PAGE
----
Doug: Of course, Hal thinks there's nothing to be done (Hal's becoming a bit tough to take in the role of socially unaware stiff), while Ollie counters with his emotion-on-his-sleeve kneejerk reaction. But Hal surprises the reader by taking the only lead they have -- the tribe member who'd left two decades ago -- and investigating. As fate would have it, Hal arrives at the only address he could find, to find the building ablaze. Even here O'Neil gives us racist vocabulary. Anyway, Hal finds the man he's looking for, rescues him, and then learns that the paper he was after was indeed real... until it burned with the building. Adams art and storytelling is particularly strong in this scene. Hal then flies off to Washington to seek aid from a Congressman friend. For Hal, it is paramount that any solution be within the bounds of the law.

Karen: At least Hal speaks up for himself in this issue! "I'm getting a bit tired of your lording it over me with your moral superiority routine..." It was good to see some backbone from him. Hal's initiative in finding a solution-within the law -was refreshing.

Doug: Back on the reservation, Ollie and Black Canary minister to the children. They discuss what the people need, and determine that all the medicine, books, and financial aid in the world won't be enough. What these people truly need is a return to their spirit. So, in a scene right out of Scooby-Doo (seriously... that is all I could think of when I got to this part), Ollie "disguises" himself as Ulysses Star, the tribal forefather who'd made the original treaty for the land. He keeps popping up, "haunting" the loggers and tribe members alike. Hal eventually shows up to break up a skirmish, and engages the "ghost". As they battle, Ollie's true identity is revealed, and he and Hal take out their liberal/conservative issues on each other.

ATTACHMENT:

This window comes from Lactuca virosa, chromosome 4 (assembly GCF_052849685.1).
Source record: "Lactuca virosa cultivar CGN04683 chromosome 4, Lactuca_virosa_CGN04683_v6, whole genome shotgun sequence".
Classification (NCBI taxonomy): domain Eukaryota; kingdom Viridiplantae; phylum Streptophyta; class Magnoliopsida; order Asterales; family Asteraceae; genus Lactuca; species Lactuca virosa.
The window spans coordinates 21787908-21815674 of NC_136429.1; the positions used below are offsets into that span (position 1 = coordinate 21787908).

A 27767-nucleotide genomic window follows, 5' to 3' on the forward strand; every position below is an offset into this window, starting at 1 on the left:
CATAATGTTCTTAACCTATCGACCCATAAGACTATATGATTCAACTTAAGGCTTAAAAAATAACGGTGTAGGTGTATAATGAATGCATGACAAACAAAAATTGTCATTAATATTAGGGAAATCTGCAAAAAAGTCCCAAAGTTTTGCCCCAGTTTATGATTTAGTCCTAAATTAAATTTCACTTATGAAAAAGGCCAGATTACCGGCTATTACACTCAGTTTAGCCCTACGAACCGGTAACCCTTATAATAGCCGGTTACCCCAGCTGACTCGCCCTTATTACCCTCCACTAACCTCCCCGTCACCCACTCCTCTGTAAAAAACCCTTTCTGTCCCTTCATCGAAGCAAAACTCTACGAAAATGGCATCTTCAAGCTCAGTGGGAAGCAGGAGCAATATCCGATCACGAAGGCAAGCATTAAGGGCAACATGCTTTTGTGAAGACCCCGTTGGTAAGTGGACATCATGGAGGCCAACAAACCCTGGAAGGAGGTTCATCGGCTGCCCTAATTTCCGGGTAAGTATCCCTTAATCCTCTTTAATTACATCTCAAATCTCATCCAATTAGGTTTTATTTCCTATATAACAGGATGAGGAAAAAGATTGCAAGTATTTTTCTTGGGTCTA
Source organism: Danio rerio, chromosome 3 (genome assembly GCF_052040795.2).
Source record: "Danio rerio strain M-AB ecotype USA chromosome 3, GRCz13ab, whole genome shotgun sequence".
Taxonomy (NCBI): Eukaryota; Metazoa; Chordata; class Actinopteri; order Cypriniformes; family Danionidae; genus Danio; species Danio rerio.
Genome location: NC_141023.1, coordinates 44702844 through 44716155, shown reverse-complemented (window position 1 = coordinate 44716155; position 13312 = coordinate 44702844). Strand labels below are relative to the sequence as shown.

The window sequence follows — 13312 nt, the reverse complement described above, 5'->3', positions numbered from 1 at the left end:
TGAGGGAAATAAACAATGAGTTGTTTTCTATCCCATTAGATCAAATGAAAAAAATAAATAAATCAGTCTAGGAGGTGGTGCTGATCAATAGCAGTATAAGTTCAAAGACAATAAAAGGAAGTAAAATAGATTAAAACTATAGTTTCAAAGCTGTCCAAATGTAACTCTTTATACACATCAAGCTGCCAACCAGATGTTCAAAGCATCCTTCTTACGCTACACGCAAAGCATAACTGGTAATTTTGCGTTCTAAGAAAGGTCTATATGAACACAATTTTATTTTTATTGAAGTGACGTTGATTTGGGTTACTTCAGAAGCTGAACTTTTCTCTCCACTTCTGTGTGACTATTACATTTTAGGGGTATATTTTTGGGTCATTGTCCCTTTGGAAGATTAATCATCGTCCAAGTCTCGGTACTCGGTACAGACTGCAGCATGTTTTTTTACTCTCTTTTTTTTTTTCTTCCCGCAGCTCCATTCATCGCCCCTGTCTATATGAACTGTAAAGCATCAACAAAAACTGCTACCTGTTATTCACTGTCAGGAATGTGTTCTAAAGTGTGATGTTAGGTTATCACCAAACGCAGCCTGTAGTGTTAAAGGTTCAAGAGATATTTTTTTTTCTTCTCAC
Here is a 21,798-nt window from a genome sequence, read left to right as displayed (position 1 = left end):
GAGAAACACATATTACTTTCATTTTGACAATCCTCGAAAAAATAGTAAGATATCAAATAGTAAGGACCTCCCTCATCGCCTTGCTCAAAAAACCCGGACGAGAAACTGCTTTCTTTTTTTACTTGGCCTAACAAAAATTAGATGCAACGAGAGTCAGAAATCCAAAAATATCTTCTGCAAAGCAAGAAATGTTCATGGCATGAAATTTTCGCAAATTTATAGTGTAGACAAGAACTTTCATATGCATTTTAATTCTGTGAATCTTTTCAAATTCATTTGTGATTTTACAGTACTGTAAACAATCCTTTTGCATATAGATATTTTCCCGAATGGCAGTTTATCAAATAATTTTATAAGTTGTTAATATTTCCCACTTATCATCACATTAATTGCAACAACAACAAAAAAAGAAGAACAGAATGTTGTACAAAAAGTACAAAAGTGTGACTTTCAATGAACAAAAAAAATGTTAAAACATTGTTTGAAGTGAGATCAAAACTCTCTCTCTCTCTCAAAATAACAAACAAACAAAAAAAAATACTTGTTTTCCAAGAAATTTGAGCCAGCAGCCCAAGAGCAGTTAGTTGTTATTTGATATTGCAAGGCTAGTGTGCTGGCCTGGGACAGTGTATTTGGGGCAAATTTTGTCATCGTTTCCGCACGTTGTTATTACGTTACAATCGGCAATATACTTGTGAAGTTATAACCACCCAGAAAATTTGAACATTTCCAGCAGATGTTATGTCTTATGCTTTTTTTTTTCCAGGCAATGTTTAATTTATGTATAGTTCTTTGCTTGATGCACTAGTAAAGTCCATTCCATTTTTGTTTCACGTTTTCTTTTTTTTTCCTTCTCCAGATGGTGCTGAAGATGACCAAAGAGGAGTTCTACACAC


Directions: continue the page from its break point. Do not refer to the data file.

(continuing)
Karen: Oh man...Scooby Doo is right! Things were going so well until that old trick was dragged into this plot. Why? It just seems so pointless. Why do we have to have these guys fighting each other practically every story?

Doug: The story ends with arrests made for the arson of the building that burned earlier in the story and a pledge from Hal's congressman friend to remedy the situation through the legislative and judicial processes. Hal and Ollie make up, and listen to a short sermon from the Guardian. And we're left to our own beliefs/devices to decide how the story turns out.

Karen: I suppose it makes sense that there's no resolution, because these types of problems are not easily resolved. But rather than fighting each other I'd like to have seen our two men in green actually work together.

Wednesday, April 28, 2010

BAB Two-In-One: Simians in White Sheets and Dead Guys Fighting

Doug: Marvel Magazine time, kids. Today we're looking at the first issue of Planet of the Apes, the black and white extravaganza that celebrated all things Ape in the early 1970's.
There are numerous articles about the films, and the magazine kicks off with a long explanation from Roy Thomas concerning Marvel's acquistion of the license. I'll examine the first comic story (which is actually the first part of a multi-part serial), with a fine creative team of Doug Moench and Mike Ploog. There is a second comic story that adapts Planet of the Apes, with art by George Tuska. This beauty was on the shelves at the supermarket in August, 1974.